Connecticut Audbon Society

 

Trail to Earth Day #14: Water and branches

A female Scarlet Tanager perched on the side of the water feature at the Milford Point Coastal Center. Photo by Stefan Martin.

The Trail to Earth Day will run through April 22.

April 17, 2020 — Birds need water and a place to take cover. Those are two easy things you can help them with in your yard.

For water, give them a bath — a bird bath. For cover, build a brush pile. Nothing could be less high-tech.

Edwin Way Teale, the Pulitzer Prize-winning author who lived at Trail Wood in Hampton, set the standard for brush piles.

He stacked enough sticks and branches to form a kind of wooden igloo, fitted it with a couple of chestnut planks for a desk and seat, and worked there in the fine weather, accompanied by chickadees and blue jays.

Folks called it his branch office. A nickname like that tends to stick.

(Take a look at this page on Google to see what it was like.)

But you don’t need to go that far. Just follow these simple, step by step instructions:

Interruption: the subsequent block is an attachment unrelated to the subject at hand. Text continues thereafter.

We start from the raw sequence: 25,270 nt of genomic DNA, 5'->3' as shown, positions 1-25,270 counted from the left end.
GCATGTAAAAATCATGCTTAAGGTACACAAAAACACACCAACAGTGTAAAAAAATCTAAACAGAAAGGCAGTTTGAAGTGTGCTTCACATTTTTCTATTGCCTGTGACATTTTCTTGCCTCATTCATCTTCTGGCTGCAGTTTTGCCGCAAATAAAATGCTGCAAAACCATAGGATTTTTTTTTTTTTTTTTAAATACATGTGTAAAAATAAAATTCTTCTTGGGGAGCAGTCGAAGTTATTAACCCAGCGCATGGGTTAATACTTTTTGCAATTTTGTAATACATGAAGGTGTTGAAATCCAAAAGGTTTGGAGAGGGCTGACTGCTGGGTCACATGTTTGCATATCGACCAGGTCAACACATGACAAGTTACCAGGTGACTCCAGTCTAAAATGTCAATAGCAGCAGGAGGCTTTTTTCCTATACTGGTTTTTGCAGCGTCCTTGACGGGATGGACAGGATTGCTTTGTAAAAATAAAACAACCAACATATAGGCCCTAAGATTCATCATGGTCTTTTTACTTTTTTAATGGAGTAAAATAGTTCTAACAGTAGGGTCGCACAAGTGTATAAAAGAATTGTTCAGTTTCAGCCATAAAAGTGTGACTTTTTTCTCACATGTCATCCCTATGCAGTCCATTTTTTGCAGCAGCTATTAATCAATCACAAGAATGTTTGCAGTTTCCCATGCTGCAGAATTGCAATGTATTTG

1. Make a pile of sticks.
  2. That’s all.

Insects and all kinds of other invertebrates will live there. Small mammals will hide there. Songbirds will visit to eat the insects and hide from the Sharp-shinned Hawks. It’s far superior than running your branches through a wood chipper — quieter, less polluting, and more useful. Although remember to leave some sticks and branches on the ground in the woods too.

Birds do not live by insects alone however. Frequently there must also be water.

You can build what we Audubon experts creatively call a “water feature.” Seriously. We can’t think of anything better to call it.

But we also can’t think of a better thing for your property. One of our staff naturalists, Stefan Martin, built one last year at the Milford Point Coastal Center, where salt water is abundant but fresh water is at a premium, and the birds absolutely love it. 

Stefan in fact says it was all he had hoped for, and it has the added benefit of being “an amazing spot for bird photography.” The female Scarlet Tanager, above, is perched on its side.

Check out this page from the Penn State Extension for great information and plans.

If you don’t want to go that far, a regular bird bath is a great benefit to birds too. — Tom Andersen

“I Talk to the Trees,” Chet Baker. A late-night song.

 

 

 

 

 

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